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Beyond Moore's Law: Semiconductor Industry at a Crossroads

Jayant Jangra, CFA

Gordon Moore, the co-founder of Intel, proposed the famous Moore’s Law in 1965, which was a prediction that the number of transistors on a semiconductor chip would double about every two years. For over fifty years, Moore’s Law has been the cornerstone of the semiconductor industry, and the pursuit of doubling transistor density every two years has enabled nearly everything in modern electronics from smartphones to the predictive power of data and artificial intelligence in massive data centers. Today, the latest Intel processors have nearly 3 billion transistors per chip, which is astonishing considering that processors in 1971 had 2,300 transistors. Additionally, the growth of the industry is impressive, surpassing $500 billion in sales in 2021.

Moore’s law has had two main implications: economics and performance. As we shrink the size of semiconductor chip components, the manufacturing cost per component falls; smaller components are also faster and more efficient, translating into higher-performance chips both in terms of computational power and power consumption. For decades, the pursuit of miniaturization has enabled the improvement in economics and performance of semiconductor chips — however, now it seems that Moore’s law is reaching its limits. The most advanced chips today are built by Taiwan Semiconductor Manufacturing Co. on 3 nanometer technology. To put that into perspective, 3 nanometers is the width of 60 hydrogen atoms or only about 15 silicon atoms. When we are trying to create features of such small sizes, the margin for error is significantly reduced. The manufacturing processes required to produce precision features on such small chips have become increasingly complex and expensive. In addition to cost and complexity, we are also approaching the physical limit where further shrinking might not even be possible.

Exhibit 1

Source: Entegris Company Presentation.

The rise in manufacturing complexity for the most advanced chips is already impacting the economics side of the Moore’s law, as the industry no longer seems to be enjoying the kind of cost reductions previously experienced from shrinking chips. Dynamic random-access memory (DRAM) and NAND flash memory manufacturers have historically experienced over 20% declines in cost per bit per year but are now predicting only high-single digits declines in cost per bit going forward, and Taiwan Semiconductor has deviated from its past norm of reducing prices and instead raised prices by 10% to 20% over the last year across its processing technologies. Recently, graphics processing chip manufacturer Nvidia surprisingly announced significant price increases for its next-generation gaming chips with CEO Jensen Huan even saying in a press release that “Moore’s Law is dead.” More than ever before, it’s increasingly clear that the economics of Moore’s law are slowing down.

Although the economics are changing, current roadmaps from semiconductor equipment manufacturers show that it’s possible to shrink chips to one to two nanometers over the next five to 10 years, albeit at a slower pace than in the past. Going forward, it might not be possible to shrink chips further using silicon as a base. Therefore, industry players will have to source alternative materials; research is underway in this regard but at this point it remains to be seen whether alternative materials will allow economically feasible chip shrinking to continue.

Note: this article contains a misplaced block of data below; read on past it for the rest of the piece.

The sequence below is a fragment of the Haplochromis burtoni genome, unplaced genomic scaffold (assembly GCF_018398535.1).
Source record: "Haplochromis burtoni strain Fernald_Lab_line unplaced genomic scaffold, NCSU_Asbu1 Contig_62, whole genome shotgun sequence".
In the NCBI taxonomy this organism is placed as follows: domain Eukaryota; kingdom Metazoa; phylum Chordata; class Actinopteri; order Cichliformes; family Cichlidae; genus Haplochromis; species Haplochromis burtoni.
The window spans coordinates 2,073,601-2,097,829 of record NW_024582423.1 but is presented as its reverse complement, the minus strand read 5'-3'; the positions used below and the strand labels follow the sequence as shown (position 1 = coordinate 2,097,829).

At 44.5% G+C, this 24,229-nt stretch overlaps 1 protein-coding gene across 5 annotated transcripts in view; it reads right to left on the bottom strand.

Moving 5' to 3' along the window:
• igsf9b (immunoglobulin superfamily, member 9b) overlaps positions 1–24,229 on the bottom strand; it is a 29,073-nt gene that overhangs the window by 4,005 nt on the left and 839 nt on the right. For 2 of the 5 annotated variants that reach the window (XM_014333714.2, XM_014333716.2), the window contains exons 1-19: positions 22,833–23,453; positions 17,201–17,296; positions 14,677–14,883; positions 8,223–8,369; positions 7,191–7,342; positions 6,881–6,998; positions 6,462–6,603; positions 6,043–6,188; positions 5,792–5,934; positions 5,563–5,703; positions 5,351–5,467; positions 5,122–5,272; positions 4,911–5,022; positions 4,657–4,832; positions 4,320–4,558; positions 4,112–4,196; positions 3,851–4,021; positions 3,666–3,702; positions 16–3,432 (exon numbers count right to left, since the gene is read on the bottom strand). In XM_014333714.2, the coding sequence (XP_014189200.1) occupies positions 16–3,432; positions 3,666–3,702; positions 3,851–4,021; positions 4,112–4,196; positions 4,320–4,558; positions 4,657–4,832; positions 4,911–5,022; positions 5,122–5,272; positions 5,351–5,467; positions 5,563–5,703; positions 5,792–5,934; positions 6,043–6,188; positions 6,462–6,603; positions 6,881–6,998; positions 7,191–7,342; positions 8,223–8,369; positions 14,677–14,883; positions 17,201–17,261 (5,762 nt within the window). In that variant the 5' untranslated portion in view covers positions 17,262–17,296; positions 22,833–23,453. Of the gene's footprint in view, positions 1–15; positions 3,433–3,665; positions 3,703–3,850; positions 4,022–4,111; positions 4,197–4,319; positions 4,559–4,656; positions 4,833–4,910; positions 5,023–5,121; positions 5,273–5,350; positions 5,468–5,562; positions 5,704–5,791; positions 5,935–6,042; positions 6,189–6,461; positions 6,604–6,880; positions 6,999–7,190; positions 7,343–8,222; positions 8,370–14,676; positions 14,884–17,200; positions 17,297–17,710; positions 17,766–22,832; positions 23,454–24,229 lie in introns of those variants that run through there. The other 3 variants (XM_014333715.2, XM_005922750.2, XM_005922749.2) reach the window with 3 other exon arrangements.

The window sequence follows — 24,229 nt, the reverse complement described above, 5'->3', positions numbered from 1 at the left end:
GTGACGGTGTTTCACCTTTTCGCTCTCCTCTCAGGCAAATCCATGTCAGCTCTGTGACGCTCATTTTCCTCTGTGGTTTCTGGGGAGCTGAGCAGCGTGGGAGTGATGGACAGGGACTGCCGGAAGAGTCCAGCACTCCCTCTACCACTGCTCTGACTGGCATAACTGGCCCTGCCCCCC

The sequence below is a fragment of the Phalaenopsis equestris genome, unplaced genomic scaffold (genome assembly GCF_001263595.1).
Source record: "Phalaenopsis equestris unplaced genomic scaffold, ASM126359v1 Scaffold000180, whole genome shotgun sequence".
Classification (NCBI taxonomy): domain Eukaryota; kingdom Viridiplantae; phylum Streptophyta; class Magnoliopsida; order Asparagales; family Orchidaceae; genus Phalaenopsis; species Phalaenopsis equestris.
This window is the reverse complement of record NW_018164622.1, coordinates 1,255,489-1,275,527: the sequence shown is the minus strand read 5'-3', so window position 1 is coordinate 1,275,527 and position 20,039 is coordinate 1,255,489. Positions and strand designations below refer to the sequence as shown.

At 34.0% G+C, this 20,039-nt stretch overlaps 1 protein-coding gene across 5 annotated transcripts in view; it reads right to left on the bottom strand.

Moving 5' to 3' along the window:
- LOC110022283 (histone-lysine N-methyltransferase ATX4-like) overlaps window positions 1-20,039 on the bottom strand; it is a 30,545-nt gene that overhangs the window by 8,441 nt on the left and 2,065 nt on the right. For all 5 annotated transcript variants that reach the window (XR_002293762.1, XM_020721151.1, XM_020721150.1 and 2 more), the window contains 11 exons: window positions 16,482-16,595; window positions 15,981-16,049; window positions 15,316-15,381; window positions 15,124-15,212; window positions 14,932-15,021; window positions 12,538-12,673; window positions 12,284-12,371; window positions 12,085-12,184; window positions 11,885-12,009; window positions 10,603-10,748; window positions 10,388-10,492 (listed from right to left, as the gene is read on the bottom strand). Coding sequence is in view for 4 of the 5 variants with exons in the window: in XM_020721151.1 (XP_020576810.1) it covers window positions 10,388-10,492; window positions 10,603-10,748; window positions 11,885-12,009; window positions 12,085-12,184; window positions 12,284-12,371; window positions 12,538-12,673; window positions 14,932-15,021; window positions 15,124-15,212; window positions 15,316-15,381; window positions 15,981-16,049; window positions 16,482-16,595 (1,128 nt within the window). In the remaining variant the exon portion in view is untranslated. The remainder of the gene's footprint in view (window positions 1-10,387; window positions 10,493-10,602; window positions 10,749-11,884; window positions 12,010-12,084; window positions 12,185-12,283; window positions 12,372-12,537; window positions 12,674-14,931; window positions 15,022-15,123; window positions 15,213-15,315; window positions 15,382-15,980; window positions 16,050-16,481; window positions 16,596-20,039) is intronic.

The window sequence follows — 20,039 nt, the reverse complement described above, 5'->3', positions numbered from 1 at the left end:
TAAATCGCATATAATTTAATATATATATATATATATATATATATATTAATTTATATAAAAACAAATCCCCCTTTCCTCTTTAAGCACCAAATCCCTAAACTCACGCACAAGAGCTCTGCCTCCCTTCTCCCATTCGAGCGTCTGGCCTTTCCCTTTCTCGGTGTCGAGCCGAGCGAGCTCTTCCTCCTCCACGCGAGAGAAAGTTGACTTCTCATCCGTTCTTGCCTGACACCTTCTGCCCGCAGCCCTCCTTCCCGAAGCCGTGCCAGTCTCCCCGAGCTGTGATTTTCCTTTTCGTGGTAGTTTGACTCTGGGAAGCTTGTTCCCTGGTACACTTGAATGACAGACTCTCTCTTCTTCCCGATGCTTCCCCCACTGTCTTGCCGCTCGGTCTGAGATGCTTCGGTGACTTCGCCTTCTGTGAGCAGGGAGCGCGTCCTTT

Another development we expect is that design and architecture will take precedence over size as shrinking becomes less feasible. One of the developments we have already seen is in the memory industry with 3D NAND architectures, which involves stacking numerous layers of memory cells over one another, thus allowing manufacturers to pack more memory within the same surface area. Additionally, memory manufacturers are also considering developing 3D DRAM memory.

We also expect advanced chip packaging and interconnects to allow for development of semiconductor products optimized for specific workloads. There are various advanced chip packaging techniques available which allow 3D stacking of chips or planar configuration of smaller chiplets. These packaging technologies mean the most advanced chips can be mixed with older chips, meaning the most advanced technologies are used only when needed. The design optimization from these packaging technologies can continue to enable performance benefits, power efficiency and in some cases cost benefits.

While the principles of Moore’s law may be slowing down, we believe competition will continue to drive innovation through new design architectures, packaged chips optimized for specific workloads and ongoing research into alternative base materials. In the face of innovation and change, we continue to look for mispriced investment opportunities, and as distorted fundamentals normalize from their COVID peaks, we expect that market volatility will present us with more investment opportunities in this evolving space in the coming years.


As of 30 September 2022, Diamond Hill owned shares of Taiwan Semiconductor Manufacturing Co. Ltd.

The views expressed are those of the author as of October 2022 and are subject to change without notice. These opinions are not intended to be a forecast of future events, a guarantee of future results or investment advice. Investing involves risk, including the possible loss of principal. Past performance is not a guarantee of future results.

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